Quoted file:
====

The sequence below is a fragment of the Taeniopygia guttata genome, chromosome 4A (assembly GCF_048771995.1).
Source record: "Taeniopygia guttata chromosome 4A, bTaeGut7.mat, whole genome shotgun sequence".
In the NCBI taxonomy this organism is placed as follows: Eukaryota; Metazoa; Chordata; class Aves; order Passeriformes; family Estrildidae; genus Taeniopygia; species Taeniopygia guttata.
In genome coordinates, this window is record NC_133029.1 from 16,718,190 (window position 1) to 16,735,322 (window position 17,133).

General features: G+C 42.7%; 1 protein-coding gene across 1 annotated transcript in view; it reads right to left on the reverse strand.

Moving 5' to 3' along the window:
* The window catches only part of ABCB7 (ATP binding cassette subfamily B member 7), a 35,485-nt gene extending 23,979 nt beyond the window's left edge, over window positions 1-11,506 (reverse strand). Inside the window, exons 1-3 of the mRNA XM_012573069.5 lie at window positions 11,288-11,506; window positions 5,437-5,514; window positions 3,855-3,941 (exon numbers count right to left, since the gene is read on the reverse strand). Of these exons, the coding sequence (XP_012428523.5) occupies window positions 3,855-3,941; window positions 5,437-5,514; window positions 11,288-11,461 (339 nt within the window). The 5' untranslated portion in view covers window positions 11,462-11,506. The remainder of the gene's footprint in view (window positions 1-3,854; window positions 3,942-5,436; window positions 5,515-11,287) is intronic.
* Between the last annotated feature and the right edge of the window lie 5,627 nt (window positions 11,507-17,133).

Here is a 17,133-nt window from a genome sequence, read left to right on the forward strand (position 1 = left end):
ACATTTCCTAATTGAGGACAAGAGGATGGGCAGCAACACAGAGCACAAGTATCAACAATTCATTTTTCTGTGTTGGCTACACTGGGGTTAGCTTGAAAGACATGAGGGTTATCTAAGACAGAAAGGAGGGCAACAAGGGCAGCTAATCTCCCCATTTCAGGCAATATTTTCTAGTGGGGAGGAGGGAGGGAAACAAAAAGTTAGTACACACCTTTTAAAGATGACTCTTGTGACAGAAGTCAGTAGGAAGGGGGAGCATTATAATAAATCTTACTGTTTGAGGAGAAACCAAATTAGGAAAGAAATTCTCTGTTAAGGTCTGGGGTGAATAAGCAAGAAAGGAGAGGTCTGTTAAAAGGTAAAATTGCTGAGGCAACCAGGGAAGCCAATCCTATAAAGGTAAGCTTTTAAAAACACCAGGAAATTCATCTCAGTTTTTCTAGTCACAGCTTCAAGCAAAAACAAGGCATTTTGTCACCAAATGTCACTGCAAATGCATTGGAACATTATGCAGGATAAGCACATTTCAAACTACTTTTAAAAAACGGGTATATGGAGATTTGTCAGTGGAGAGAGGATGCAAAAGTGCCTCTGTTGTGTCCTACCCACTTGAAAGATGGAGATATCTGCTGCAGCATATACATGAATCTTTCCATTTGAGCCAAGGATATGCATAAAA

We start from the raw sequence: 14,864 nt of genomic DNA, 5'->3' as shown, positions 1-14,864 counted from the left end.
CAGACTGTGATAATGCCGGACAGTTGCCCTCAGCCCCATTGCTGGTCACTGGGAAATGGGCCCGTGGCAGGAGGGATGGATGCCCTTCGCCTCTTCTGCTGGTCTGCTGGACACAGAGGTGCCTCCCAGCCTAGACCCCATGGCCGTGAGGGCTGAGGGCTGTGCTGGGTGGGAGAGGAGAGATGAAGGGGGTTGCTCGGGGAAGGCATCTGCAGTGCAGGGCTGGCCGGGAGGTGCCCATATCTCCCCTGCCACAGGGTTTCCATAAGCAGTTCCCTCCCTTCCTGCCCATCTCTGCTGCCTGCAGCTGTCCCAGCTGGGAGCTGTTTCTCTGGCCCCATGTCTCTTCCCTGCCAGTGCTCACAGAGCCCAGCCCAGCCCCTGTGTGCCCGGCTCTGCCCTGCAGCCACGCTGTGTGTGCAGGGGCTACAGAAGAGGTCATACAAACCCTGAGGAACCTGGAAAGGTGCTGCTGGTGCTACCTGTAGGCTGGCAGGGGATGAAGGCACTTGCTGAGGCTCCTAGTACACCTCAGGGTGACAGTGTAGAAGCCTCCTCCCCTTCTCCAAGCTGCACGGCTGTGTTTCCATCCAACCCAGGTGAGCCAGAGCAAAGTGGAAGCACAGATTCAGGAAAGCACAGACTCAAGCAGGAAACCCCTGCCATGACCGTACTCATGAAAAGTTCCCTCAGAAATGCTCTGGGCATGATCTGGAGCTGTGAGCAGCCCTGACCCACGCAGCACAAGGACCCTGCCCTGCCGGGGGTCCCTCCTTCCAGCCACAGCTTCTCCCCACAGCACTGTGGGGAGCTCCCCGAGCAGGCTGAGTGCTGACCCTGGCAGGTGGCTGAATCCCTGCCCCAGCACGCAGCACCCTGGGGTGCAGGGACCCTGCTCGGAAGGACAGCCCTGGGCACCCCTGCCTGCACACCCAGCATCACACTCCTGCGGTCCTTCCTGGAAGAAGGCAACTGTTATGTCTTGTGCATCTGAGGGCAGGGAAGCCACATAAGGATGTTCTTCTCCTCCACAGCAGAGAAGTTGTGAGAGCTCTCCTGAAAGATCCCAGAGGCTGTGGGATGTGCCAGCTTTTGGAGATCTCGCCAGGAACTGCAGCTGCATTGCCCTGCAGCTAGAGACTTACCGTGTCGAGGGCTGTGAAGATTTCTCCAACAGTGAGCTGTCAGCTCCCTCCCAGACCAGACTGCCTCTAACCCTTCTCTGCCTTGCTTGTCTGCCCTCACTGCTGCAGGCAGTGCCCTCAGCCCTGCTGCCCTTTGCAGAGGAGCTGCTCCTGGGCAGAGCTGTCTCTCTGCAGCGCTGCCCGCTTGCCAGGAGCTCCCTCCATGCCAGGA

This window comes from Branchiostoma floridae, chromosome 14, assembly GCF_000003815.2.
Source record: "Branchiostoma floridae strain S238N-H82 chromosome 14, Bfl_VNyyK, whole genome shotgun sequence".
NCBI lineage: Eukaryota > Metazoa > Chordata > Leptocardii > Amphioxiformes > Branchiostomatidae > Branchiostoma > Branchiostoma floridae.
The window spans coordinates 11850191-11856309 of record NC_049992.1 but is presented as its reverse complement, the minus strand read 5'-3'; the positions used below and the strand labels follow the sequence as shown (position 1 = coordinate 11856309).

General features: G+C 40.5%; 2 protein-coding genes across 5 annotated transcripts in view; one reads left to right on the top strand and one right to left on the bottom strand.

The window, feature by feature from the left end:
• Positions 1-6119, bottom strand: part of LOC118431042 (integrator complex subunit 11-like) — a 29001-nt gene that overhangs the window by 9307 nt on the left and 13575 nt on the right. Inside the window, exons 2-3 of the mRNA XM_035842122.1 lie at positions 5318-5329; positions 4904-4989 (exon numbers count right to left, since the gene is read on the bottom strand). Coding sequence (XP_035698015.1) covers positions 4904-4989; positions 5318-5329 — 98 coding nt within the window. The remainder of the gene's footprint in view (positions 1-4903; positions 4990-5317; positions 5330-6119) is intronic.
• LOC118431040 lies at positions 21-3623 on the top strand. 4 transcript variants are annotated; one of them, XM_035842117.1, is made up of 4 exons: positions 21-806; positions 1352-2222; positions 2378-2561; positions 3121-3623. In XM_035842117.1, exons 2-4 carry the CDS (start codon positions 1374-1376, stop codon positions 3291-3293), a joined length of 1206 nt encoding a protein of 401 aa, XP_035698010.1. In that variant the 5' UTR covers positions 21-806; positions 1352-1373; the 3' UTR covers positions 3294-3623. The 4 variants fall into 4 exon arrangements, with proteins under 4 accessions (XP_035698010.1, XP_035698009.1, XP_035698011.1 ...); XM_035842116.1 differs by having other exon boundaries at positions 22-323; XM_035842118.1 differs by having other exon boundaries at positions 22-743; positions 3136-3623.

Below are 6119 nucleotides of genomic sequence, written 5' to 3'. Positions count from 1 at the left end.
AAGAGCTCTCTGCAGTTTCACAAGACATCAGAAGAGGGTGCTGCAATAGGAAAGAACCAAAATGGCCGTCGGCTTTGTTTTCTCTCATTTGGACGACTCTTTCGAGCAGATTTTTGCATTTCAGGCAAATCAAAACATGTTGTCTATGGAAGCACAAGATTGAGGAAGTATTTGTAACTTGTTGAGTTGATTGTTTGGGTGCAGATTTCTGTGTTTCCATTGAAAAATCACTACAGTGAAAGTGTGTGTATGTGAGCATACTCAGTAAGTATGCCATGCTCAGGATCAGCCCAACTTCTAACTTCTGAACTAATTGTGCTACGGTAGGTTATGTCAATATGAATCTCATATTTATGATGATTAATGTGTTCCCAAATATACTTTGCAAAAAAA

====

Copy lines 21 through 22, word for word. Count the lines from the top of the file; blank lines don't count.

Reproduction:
Below are 6119 nucleotides of genomic sequence, written 5' to 3'. Positions count from 1 at the left end.
AAGAGCTCTCTGCAGTTTCACAAGACATCAGAAGAGGGTGCTGCAATAGGAAAGAACCAAAATGGCCGTCGGCTTTGTTTTCTCTCATTTGGACGACTCTTTCGAGCAGATTTTTGCATTTCAGGCAAATCAAAACATGTTGTCTATGGAAGCACAAGATTGAGGAAGTATTTGTAACTTGTTGAGTTGATTGTTTGGGTGCAGATTTCTGTGTTTCCATTGAAAAATCACTACAGTGAAAGTGTGTGTATGTGAGCATACTCAGTAAGTATGCCATGCTCAGGATCAGCCCAACTTCTAACTTCTGAACTAATTGTGCTACGGTAGGTTATGTCAATATGAATCTCATATTTATGATGATTAATGTGTTCCCAAATATACTTTGCAAAAAAA